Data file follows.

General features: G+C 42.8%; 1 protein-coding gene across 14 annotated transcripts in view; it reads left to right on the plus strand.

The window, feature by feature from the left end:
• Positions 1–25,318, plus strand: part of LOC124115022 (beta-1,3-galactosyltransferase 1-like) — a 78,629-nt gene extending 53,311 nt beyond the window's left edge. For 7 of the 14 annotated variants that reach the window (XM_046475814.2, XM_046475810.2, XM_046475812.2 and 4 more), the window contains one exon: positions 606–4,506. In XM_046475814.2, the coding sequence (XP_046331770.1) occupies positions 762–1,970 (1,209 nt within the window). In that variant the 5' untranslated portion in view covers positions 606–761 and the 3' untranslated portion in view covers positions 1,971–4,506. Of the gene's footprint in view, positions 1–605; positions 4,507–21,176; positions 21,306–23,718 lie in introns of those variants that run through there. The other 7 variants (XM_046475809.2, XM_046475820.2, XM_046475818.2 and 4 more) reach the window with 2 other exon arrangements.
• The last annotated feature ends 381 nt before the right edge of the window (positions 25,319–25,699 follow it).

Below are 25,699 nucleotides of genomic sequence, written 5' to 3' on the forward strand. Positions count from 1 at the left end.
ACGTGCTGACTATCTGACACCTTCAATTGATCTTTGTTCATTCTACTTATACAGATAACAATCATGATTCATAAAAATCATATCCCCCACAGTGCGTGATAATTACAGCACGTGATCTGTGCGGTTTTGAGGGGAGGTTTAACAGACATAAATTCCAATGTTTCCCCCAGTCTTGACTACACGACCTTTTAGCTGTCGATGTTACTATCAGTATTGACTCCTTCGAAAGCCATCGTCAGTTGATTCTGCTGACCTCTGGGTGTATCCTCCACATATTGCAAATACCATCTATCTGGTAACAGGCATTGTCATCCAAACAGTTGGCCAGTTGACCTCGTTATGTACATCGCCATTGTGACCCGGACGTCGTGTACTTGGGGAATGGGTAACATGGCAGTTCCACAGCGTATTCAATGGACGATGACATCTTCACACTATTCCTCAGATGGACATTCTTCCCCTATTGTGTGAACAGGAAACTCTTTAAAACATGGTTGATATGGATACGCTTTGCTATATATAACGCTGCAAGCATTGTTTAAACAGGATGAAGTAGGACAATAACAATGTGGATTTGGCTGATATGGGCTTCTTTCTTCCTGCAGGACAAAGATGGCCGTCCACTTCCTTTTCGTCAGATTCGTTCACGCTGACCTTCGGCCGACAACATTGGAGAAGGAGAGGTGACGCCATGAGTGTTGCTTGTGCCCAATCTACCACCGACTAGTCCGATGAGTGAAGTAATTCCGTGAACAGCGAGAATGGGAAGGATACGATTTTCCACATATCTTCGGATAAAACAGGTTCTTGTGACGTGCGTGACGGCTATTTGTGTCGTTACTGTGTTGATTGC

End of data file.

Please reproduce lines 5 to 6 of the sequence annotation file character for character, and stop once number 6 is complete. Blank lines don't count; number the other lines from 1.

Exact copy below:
Below are 25,699 nucleotides of genomic sequence, written 5' to 3' on the forward strand. Positions count from 1 at the left end.
ACGTGCTGACTATCTGACACCTTCAATTGATCTTTGTTCATTCTACTTATACAGATAACAATCATGATTCATAAAAATCATATCCCCCACAGTGCGTGATAATTACAGCACGTGATCTGTGCGGTTTTGAGGGGAGGTTTAACAGACATAAATTCCAATGTTTCCCCCAGTCTTGACTACACGACCTTTTAGCTGTCGATGTTACTATCAGTATTGACTCCTTCGAAAGCCATCGTCAGTTGATTCTGCTGACCTCTGGGTGTATCCTCCACATATTGCAAATACCATCTATCTGGTAACAGGCATTGTCATCCAAACAGTTGGCCAGTTGACCTCGTTATGTACATCGCCATTGTGACCCGGACGTCGTGTACTTGGGGAATGGGTAACATGGCAGTTCCACAGCGTATTCAATGGACGATGACATCTTCACACTATTCCTCAGATGGACATTCTTCCCCTATTGTGTGAACAGGAAACTCTTTAAAACATGGTTGATATGGATACGCTTTGCTATATATAACGCTGCAAGCATTGTTTAAACAGGATGAAGTAGGACAATAACAATGTGGATTTGGCTGATATGGGCTTCTTTCTTCCTGCAGGACAAAGATGGCCGTCCACTTCCTTTTCGTCAGATTCGTTCACGCTGACCTTCGGCCGACAACATTGGAGAAGGAGAGGTGACGCCATGAGTGTTGCTTGTGCCCAATCTACCACCGACTAGTCCGATGAGTGAAGTAATTCCGTGAACAGCGAGAATGGGAAGGATACGATTTTCCACATATCTTCGGATAAAACAGGTTCTTGTGACGTGCGTGACGGCTATTTGTGTCGTTACTGTGTTGATTGC